Sunday, January 20, 2013

FUDCon 2013, Lawrence, KS Day 2

Slow start today, seems lots of folks were up late last  night and had trouble getting up this morning. Unfortunately, I had to skip out on the game night.

Today, more interesting conversations and sessions:

1. Automated testing and QA - conversations about AutoQA, RobotFramework, Autotest, Cucumber, and more. Watch that space for more to come.
2. Spot's grandiose ideas:
  a. Fedora Badging via systemd and fedmsg. The idea is an incentive project to motivate users to test applications by awarding them badges for running applications, badges might be rewarded with real world rewards, ie., Raspberry Pi, etc.
  b. Fedora App store - build an infrastructure that provides the users with an app store interface for software, as opposed to the current mechanism of packageKit updates. Third party apps might be made available via COPRs (see yesterday's post).
3. Formulas - For the moment, this seems to be Ansible playbooks that can be used to quickly and efficiently create a system with a "personality".
4. GPG Smart card authentication capabilities - Herlo has a github repo with instructions on setting this up and the scripts necessary to accomplish. Interesting alternative to CAC authentication that's popular with government agencies now.

An interesting conversation that is ongoing and will take some serious soul searching and long, late night conversations, related to Spot's talks and ideas, revolved around the future of Fedora. Given the shift in the marketplace/user community/world to a mobile platform space, where does that leave desktop focused linux distributions? This runs us into the existential question - what is Fedora really? Many of the conversations focused on the aspect of Red Hat's relationship to the project - Fedora as an R&D platform for RHEL and other RH products.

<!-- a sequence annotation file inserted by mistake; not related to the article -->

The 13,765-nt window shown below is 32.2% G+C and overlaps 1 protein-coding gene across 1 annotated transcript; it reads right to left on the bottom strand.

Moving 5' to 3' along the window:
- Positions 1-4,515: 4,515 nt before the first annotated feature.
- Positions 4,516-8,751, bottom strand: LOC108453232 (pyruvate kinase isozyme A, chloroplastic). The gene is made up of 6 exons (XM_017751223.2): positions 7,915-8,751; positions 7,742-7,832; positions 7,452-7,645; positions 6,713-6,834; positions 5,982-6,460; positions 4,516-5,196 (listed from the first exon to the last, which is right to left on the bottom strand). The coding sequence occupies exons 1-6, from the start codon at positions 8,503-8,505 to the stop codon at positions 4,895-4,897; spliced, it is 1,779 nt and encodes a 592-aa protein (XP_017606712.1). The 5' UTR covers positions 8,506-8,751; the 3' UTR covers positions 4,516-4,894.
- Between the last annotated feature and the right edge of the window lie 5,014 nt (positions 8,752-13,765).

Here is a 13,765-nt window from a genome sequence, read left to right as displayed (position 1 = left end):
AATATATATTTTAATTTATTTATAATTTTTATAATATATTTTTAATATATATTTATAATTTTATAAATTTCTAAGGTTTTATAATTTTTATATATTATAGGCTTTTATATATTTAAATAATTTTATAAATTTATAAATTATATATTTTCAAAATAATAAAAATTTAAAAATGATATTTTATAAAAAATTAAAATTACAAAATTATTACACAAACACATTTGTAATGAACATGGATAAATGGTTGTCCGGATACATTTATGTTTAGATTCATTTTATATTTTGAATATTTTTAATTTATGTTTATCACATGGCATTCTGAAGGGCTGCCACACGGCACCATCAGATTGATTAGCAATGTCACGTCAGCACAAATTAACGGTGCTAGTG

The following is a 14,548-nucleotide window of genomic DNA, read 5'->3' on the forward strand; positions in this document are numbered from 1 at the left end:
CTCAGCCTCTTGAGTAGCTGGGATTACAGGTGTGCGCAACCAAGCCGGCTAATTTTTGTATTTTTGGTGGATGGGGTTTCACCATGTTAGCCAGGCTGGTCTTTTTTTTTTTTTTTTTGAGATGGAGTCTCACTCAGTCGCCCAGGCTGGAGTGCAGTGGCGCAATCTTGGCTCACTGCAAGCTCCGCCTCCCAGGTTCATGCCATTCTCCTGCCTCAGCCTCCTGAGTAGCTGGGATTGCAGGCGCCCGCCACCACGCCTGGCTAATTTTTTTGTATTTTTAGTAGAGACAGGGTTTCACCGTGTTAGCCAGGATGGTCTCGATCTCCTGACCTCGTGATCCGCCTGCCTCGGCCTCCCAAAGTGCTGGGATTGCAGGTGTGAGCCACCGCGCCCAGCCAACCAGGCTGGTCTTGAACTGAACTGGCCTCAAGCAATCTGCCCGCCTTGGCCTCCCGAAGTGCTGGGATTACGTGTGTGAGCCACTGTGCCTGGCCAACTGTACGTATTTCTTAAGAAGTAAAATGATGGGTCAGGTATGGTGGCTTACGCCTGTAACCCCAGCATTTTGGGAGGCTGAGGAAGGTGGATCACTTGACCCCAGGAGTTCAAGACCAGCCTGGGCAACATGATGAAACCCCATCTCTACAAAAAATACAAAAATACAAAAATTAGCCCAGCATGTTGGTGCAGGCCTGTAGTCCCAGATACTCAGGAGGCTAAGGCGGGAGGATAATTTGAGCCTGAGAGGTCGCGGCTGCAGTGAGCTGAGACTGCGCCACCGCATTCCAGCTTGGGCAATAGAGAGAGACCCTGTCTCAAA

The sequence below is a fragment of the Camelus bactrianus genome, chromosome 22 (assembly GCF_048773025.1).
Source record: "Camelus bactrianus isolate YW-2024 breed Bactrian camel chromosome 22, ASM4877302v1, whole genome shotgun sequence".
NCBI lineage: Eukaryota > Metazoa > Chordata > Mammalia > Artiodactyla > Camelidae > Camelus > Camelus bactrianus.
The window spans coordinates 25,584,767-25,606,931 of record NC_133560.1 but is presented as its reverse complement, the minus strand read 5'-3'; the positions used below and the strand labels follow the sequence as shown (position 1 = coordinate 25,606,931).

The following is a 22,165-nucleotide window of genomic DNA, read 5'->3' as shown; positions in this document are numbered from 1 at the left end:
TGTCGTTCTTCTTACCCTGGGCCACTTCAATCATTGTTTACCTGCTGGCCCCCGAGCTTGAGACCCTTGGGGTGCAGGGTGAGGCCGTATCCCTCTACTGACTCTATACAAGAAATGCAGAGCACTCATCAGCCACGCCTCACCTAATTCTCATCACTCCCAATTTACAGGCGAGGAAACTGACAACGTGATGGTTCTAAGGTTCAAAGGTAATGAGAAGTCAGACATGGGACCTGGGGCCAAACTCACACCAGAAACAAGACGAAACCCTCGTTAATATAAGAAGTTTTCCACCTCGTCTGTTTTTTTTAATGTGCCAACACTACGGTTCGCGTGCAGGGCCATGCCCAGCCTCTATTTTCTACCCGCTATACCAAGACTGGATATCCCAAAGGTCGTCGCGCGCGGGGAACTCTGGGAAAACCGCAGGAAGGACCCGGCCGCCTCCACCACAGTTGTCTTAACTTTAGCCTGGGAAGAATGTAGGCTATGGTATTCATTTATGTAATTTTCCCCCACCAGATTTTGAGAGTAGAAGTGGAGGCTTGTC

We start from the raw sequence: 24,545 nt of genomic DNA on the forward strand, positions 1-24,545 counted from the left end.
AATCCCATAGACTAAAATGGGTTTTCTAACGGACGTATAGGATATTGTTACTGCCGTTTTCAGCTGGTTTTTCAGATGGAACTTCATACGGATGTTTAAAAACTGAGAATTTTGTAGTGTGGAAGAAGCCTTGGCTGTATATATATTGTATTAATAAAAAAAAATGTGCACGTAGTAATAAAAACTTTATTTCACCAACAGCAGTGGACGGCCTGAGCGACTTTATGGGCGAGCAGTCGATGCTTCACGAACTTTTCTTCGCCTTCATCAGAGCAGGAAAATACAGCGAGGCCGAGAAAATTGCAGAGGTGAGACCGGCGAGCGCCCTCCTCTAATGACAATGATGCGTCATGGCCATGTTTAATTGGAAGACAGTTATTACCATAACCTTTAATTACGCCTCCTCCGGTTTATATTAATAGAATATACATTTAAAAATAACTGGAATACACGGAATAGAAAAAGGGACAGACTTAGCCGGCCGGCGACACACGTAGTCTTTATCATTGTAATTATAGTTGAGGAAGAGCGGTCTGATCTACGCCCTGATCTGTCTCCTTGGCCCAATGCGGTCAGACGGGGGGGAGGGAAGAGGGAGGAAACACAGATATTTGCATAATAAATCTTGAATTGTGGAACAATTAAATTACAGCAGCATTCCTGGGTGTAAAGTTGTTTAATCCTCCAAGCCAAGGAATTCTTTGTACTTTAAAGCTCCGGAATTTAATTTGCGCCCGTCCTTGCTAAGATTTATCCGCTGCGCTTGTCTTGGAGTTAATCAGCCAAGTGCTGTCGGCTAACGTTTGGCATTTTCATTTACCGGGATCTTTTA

An interesting suggestion, that's definitely contentious, was that the project focus on providing a smaller footprint platform, a "core" somewhat like Fedora Core but somehow different, that has the basic functionality necessary on which things like an app store, desktop, images, mobile device interface, etc., can be installed. Those pieces would all still potentially be part of the Fedora Project, where as the premiere product or offering from the project is the distribution. In essence, changing the vision from an RPM based yum repo distribution to a core OS, usable in many spaces (think mobile devices - smart phones and tablets), with the ability to have app stores, formulas, servers, cloud images, etc., that can be built on top of the offering.

Oh yeah, something I almost forgot about from yesterday - Peer-to-peer installation mechanism. The idea here is that if we have to install thousands of systems at once, network b/w is going to be a huge bottleneck. If we can have the installer potentially share out the packages that are being installed to other install processes, we can reduce the amount of bandwith and load on the authoritative media source.

The use case is a datacenter composed of multi-system pizza boxes. Hardware vendors are beginning to see increased interest in 1U and 2U with multiple systems inside. A few  folks from some hardware companies mentioned to me that they are building systems with 48, quad core systems  in a 1U and they are working on figuring out how to install a plant with cabinets of these systems. In other words, 1000s of systems in a single cabinet.

Saturday, January 19, 2013

Updated! - FUDCon 2012, Lawrence, KS Day 1

Now with links!!

Wow, so many interesting and fascinating ideas. Here's what I've learned about and will be investigating further over the next few months:

1. Pulp 2.0 - Extensible past RPM content, right now puppet modules can be pushed via pulp.
2. Ansible - Fireball mode uses ZeroMQ, allows large scalability and fast messaging.
3. COPRs - Collection Of Package Repos, method of building and distributing packages without needing a Koji infrastructure. Interesting for third party software.
4. OpenLMI - Interesting idea, standardization of management tools into a larger framework, unless I am completely misunderstood.

Lots of things that are very relevant to the work I do and will be doing in the next few years. The lightning talks and presentations were very interesting. As always, it's been great to see all the Fedora friends in person!!

More coming tomorrow.